There wasn't a conscious decision to make a record about high school," admits Arzu D2 Gokcen, the beehived vocalist/guitarist from St. Paul, Minn., punk-poppers Selby Tigers. "But I guess there is a lot of high school in there."
Indeed there is. On the winsome Tigers' debut full-length, "Charm City," Gokcen, her husband, Nathan Grumdahl (guitar), Dave Gardner (bass) and Dave Gatchell (drums) deftly recall the kind of slamming-locker abandon that used to make you clench your fists and scream in your post-pube years. It's a pep rally for those smelling of teen spirit.
"Don't we all want to be young together," D2 howls in the song "Queen of the Bonfire." "Don't we all want to be so young together!"
"Most people bring it up," she says of the teen dream. "We're like ... oh, yeah!"
The rallying energy behind "Charm City" certainly suggests a visceral overthrow. Spouting childhood throwbacks to geeky disenfranchisement with the regrets that come with aging, the record brims with a forthright edge and almost manic urgency. And clocking in at just under 30 minutes, it rattles like it might just change the world.
But it's more the sound of a charged camaraderie and its celebratory release. The band members alternate vocals, interweaving Gokcen's tantrums with the Weezer-like growls of Grumdahl and Gardner -- all dressed up in jumpsuits and spectacles. You know, to make a spectacle.
Likewise, Selby Tigers share songwriting duties, usually leaving the singing to the songwriter who crafted it. According to Gokcen, the multitasking has its benefits on the road."It's nice, because if someone's really sick, then we can tweak the set list," she says.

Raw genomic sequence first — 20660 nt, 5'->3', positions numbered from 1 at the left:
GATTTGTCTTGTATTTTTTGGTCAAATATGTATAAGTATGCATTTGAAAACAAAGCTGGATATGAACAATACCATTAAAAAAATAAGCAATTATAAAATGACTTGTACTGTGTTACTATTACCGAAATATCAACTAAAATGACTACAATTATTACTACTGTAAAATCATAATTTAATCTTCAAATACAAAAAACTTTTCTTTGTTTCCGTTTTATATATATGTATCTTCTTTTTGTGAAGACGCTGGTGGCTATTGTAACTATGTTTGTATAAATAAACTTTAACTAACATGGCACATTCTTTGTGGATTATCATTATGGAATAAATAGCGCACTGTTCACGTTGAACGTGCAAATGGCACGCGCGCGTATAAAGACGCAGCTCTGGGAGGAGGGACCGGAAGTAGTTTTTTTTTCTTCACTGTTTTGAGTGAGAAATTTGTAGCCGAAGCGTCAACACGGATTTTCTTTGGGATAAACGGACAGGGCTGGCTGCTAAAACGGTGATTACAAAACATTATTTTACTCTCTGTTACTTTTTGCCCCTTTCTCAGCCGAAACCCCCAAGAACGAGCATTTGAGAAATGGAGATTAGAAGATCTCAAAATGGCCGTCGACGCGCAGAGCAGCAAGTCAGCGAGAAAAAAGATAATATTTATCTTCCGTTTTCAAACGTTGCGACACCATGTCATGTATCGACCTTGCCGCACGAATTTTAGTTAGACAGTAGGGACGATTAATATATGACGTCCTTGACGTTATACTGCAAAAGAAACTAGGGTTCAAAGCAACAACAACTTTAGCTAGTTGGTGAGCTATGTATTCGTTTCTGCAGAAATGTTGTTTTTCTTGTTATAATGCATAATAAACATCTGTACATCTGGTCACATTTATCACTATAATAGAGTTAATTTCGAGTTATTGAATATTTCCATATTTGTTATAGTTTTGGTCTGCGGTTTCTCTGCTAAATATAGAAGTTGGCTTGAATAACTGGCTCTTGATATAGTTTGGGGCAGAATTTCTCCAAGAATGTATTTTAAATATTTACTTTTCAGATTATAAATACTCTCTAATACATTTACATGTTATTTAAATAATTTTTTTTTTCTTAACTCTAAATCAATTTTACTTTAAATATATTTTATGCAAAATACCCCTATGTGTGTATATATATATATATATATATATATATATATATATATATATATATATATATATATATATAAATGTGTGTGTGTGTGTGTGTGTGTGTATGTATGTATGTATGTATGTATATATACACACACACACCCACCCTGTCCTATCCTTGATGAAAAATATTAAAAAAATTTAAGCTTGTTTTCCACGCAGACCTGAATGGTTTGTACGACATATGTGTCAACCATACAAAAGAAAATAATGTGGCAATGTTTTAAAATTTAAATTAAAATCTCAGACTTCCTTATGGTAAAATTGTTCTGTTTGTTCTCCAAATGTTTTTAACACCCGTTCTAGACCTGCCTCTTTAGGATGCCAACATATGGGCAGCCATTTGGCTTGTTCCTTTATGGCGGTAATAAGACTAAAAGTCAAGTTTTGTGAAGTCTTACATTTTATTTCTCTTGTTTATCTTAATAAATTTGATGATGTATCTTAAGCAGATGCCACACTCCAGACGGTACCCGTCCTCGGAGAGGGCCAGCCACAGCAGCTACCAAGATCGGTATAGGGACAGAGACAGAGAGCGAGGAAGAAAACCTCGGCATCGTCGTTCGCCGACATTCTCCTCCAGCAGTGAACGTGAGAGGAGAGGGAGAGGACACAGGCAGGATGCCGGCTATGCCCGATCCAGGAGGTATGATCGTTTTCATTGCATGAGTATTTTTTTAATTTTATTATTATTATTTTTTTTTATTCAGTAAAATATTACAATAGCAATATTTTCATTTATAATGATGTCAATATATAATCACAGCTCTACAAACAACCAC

Selby Tigers were born in 1998 out of the diverse Minneapolis/St. Paul rock scene -- where Prince purple reigned, and Hüsker Dü did -- when indie hopefuls Lucky Lucy (with Gatchell and Gokcen) fizzled out. Naturally, D2 turned to her husband, Grumdahl, then playing in the early emo act Arm, for assistance.
"It's good, because we're really open," she says of her spousal use. "We communicate really well with each other."
The band recorded and toured for eight months, culminating in a debut EP and the departure of their original bassist. They met Gardner (Creepers, El Vado), and after just one show the band found its collaborative fit. They signed to the legendary punk label Hopeless Records, following a fluke industry back-scratch, when Grumdahl, day-jobbing at a small indie label, included the band's EP with some requested Melvins' footage for a label comp. Liking Selby's tape and positive word-of-mouth, Hopeless signed the group.
It also allowed them to further a geek-rock evolution that stretched back to their early years of new wave and punk influence (mostly archival, seeing as the band wobbles around the mid-20s) and through their later years of low-rent legwork.
The results rock with a quirk and pop that often recalls The B-52's first record, accessing the garage/surf-rock paranoia that screamed liberally about Limburger cheese, while maintaining its hair-sprayed charm ("We ended up listening to that record a lot on the road," confesses D2).
On "Charm City's" punchy centerpiece "Flashbars," Gokcen slide-shows a high-school-love timeline, with short, starry-eyed codas like, "stairwell/ hiding out/ no one likes us/ anyhow." Although, surely now they do.
"High school was kind of traumatic for all of us," says Gokcen. "It shaped who I am a little bit -- because I was such a freak."
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